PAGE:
Closer to the front-end, you have Treble, Bass and Contour controls. They are all quite useful because they are not simple cut controls. Though they are not active, they do cut/boost the frequency at hand, like many old Ampegs and some Magnatones. So at 12:00, you’re getting the natural, un-eq’ed signal. Turn the knob down and you’re cutting; turn the knob up and you’re boosting.

The Contour control was influenced by some old stereo amplifiers; some may remember this type of control in a few old Gibson amps too. It’s really a kind of a midrange knob and has an easily identified impact on gain as well. When you turn it all the way counter-clockwise, you get a bit thinner, more scooped sound. When you push it up past 2:00 or so, you start hearing the gain come up and more of a midrange orientation. This knob is extremely useful in changing the amp’s personality.

One thing I want to make very clear – while the amp has a lot of features, Gary has done an excellent job of keeping the amp simple to use and easy to dial in. Its basic tone is clear, pure and natural sounding, even with all these features.

The sound is very musical whether operating at very loud or very soft volume levels and anything from ultra-clean to very dirty distortion. You can get it sounding very tweedy by cranking up the Contour up, backing the Treble down a bit and leaving the Bass near flat. If you back the Bass down, you’ll find the low-end tightening up. Back down the Countour and you wind up with something closer to the Blackface sound.

In my experience, many guitarists are accustomed to playing with their tone knobs wide open. If you should try out a Coda, I would suggest that before you start playing; turn the tone knobs on your guitar down a little bit. The amp seems to be EQed with the assumption that you’ll do so. This is actually a logical idea if you think about it; it makes a bit more sense to set the amp a little brighter and back your tone knobs down—this way you have some “brightness headroom.” As I’m a fan of Gibson guitars from the 60s with T-Top humbuckers, I’ve learned to do this anyway.

The master volume (labeled Volume) is excellent and can be used to very effectively lower the volume without killing the feel of the amp. I found the amp remarkably responsive to changes in guitar volume and pick attack. Even with the Level (pre-amp gain) and the Contour dimed, the amp cleans up quite well from the volume knob on my Gibson ES-345 guitar. This is really the kind of amp that you can control from your guitar, freeing you to focus on your playing.

If overdrive, distortion or booster pedals are part of your sound, you’ll be equally happy with the Coda. It ate up everything I put in front of it – I had great luck with my Timmy, Ibanez Tube Screamer, Blues Breaker, Okko Diablo and MI Audio Crunch Box. My favorite is always the Diablo and this little Coda just ripped when paired with the Diablo. I was getting screaming harmonic feedback anywhere I wanted it. Click the pedal off and the little Coda’s glorious big, clean sound was equally enjoyable. It should be noted, however, that with humbuckers, you simply don’t need pedals to get some ripping harmonic feedback, as you’ll see in some of my video demos on YouTube.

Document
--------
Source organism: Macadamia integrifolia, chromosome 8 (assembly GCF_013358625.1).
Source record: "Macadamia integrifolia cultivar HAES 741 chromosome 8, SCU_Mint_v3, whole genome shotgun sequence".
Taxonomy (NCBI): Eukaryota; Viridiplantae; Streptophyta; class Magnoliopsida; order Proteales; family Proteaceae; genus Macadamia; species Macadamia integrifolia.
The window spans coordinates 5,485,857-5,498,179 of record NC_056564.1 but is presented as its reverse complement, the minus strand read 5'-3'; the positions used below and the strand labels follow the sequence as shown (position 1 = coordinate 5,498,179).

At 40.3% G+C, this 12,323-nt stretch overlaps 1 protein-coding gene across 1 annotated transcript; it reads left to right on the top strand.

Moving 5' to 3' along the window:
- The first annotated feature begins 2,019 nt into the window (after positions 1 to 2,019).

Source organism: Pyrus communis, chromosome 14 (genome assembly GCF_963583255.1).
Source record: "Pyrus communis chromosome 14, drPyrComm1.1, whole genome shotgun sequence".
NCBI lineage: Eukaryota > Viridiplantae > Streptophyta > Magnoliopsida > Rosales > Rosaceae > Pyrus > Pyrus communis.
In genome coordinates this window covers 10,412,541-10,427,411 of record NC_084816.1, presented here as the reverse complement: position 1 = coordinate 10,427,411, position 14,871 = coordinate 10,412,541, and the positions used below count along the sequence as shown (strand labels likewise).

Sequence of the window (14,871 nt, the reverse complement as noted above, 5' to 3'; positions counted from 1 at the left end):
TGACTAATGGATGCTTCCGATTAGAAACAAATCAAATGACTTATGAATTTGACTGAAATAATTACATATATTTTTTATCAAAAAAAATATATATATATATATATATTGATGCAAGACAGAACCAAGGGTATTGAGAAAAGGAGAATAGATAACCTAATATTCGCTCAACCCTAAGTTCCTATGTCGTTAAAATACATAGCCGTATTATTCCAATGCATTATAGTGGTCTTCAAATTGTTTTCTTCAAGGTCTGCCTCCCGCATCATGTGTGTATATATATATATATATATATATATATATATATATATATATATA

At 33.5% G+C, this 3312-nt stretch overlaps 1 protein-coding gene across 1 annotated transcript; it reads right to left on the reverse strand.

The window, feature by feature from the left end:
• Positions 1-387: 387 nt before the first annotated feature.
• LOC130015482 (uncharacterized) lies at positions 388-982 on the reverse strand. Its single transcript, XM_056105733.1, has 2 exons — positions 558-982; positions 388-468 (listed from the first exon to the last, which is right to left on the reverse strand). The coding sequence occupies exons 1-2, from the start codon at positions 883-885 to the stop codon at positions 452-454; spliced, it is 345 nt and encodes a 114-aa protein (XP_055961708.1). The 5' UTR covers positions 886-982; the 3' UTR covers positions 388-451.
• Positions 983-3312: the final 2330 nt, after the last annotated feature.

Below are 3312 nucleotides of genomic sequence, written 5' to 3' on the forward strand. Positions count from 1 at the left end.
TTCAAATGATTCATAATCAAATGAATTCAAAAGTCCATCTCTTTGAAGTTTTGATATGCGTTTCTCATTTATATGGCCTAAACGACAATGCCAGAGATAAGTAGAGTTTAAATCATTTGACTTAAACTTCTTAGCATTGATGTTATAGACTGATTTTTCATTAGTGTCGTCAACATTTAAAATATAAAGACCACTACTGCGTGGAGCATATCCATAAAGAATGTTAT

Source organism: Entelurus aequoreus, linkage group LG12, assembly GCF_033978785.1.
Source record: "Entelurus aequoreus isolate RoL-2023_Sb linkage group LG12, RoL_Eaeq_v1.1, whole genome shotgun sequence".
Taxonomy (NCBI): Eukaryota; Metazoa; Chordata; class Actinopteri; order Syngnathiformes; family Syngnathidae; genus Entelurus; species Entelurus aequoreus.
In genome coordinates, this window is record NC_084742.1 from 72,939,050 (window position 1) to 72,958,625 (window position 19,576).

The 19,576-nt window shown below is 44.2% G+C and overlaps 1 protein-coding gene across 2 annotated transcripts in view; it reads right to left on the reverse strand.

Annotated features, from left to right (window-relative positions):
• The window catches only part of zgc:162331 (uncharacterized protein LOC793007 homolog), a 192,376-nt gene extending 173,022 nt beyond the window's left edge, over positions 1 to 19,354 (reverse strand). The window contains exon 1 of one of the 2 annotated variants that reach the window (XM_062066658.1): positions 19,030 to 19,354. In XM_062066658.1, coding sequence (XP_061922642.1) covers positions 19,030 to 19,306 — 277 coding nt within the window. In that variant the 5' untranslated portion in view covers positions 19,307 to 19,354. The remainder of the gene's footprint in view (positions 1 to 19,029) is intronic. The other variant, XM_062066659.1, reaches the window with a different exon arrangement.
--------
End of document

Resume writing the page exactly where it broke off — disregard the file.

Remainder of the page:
(My third sound clip of the Coda features the amp with the Level all the way, Contour all the way up and the volume at about 3:00. I used a slight boost from a Bluesbreaker clone pedal as the amp was isolated in a separate, sound-proof room.)

And speaking of big sound, I have to say this is one of the fullest, biggest sounding little amps I’ve played. Considering its size and weight, it’s remarkable. The bass is very present but not boomy. If you want it looser, turn the bass up a little. If you want to tighten it up a bit, cut the knob back a bit.

I played extensively through the amp with a variety of guitars/pickups. I used a ‘68 ES-345, a John Mayer Stratocaster, a DeArmond M77t and a ’61 Epiphone Coronet with a dog-ear P90. The amp responded wonderfully with each of these guitars. I was amazed at how great the Strat sounded through the amp. With the Coda just about dimed, the bass and treble backed down a bit and Contour wide open, I was able to achieve an almost Marshall-esque Jeff-Beck-ish tone with no pedals. And if I put a pedal in front and turned the Level down a bit, I could easily push it into “Brittish screamer” territory.

As for gain levels and propensity for certain types of music, the Coda covers a lot of ground but is clearly not for everyone. It’s safe to say it was not designed for folks looking for a high-gain, modern sound. But it’ll put out a very hard-driving sound if you want it. There’s plenty of gain there for classic rock lovers and blues players. The amp’s basic clean tone is deep and gorgeous and has a really nice rubbery bounce to it which I think anyone who loves a great clean sound is really going to appreciate.

Clip 1 – a jazzy blues clip. The DeArmond M77T guitar was plugged straight into the amp. The reverb is the Coda’s onboard reverb.

Clip 2 – a blues rocker features a ’68 Les Paul Custom plugged straight into the amp.

Clip 3 – this clip features the Coda’s tremolo, with a wee bit of pitch modulation and reverb as well. The rhythm guitar is a Strat plugged straight in. The lead guitar is a Thorn Master Artisan with humbuckers. It was plugged into a Bluesbreaker clone pedal. There is some delay added in the mix on the lead guitar.


Gary Croteau has a real winner here. While this Juke Coda is loaded with some very thoughtfully-implemented features, its basic sound remains pure, exciting and familiar. It’s going to make a lot of people happy in terms of its performance capabilities and usability. The amp really covers a lot of tonal ground, yet it’s small, light and very portable, making it very, very practical. Without a doubt, one of the best sounding and most unique boutique offerings I’ve tried in many years.